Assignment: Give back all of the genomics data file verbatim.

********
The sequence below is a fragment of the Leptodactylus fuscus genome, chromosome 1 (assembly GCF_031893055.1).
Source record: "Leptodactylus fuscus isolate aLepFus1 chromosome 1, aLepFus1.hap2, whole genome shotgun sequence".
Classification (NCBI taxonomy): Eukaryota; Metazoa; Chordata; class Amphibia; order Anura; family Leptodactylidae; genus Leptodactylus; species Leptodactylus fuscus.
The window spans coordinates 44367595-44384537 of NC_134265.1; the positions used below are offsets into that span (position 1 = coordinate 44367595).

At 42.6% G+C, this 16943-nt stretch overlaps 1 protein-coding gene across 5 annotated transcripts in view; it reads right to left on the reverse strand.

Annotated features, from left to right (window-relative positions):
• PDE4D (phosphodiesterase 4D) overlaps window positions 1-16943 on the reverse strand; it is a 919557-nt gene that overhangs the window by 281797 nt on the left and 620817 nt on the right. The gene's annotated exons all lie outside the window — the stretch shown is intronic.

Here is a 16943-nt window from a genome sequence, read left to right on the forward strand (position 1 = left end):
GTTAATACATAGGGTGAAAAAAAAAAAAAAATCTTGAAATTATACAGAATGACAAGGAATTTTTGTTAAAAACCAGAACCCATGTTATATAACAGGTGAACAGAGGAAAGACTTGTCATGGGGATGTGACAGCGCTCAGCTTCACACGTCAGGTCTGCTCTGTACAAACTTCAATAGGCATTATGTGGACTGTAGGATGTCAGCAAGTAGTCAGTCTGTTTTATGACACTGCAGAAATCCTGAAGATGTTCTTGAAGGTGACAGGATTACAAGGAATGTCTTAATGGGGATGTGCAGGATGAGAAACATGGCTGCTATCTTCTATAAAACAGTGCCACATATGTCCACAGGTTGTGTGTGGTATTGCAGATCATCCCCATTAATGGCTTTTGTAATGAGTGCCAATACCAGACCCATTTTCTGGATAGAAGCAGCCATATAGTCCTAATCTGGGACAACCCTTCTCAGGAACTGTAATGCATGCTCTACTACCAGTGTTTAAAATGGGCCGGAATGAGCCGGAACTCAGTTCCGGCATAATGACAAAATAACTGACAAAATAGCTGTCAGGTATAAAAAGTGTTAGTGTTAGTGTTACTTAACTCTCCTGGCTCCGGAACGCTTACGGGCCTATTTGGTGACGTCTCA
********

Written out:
The sequence below is a fragment of the Leptodactylus fuscus genome, chromosome 1 (assembly GCF_031893055.1).
Source record: "Leptodactylus fuscus isolate aLepFus1 chromosome 1, aLepFus1.hap2, whole genome shotgun sequence".
Classification (NCBI taxonomy): Eukaryota; Metazoa; Chordata; class Amphibia; order Anura; family Leptodactylidae; genus Leptodactylus; species Leptodactylus fuscus.
The window spans coordinates 44367595-44384537 of NC_134265.1; the positions used below are offsets into that span (position 1 = coordinate 44367595).

At 42.6% G+C, this 16943-nt stretch overlaps 1 protein-coding gene across 5 annotated transcripts in view; it reads right to left on the reverse strand.

Annotated features, from left to right (window-relative positions):
• PDE4D (phosphodiesterase 4D) overlaps window positions 1-16943 on the reverse strand; it is a 919557-nt gene that overhangs the window by 281797 nt on the left and 620817 nt on the right. The gene's annotated exons all lie outside the window — the stretch shown is intronic.

Here is a 16943-nt window from a genome sequence, read left to right on the forward strand (position 1 = left end):
GTTAATACATAGGGTGAAAAAAAAAAAAAAATCTTGAAATTATACAGAATGACAAGGAATTTTTGTTAAAAACCAGAACCCATGTTATATAACAGGTGAACAGAGGAAAGACTTGTCATGGGGATGTGACAGCGCTCAGCTTCACACGTCAGGTCTGCTCTGTACAAACTTCAATAGGCATTATGTGGACTGTAGGATGTCAGCAAGTAGTCAGTCTGTTTTATGACACTGCAGAAATCCTGAAGATGTTCTTGAAGGTGACAGGATTACAAGGAATGTCTTAATGGGGATGTGCAGGATGAGAAACATGGCTGCTATCTTCTATAAAACAGTGCCACATATGTCCACAGGTTGTGTGTGGTATTGCAGATCATCCCCATTAATGGCTTTTGTAATGAGTGCCAATACCAGACCCATTTTCTGGATAGAAGCAGCCATATAGTCCTAATCTGGGACAACCCTTCTCAGGAACTGTAATGCATGCTCTACTACCAGTGTTTAAAATGGGCCGGAATGAGCCGGAACTCAGTTCCGGCATAATGACAAAATAACTGACAAAATAGCTGTCAGGTATAAAAAGTGTTAGTGTTAGTGTTACTTAACTCTCCTGGCTCCGGAACGCTTACGGGCCTATTTGGTGACGTCTCA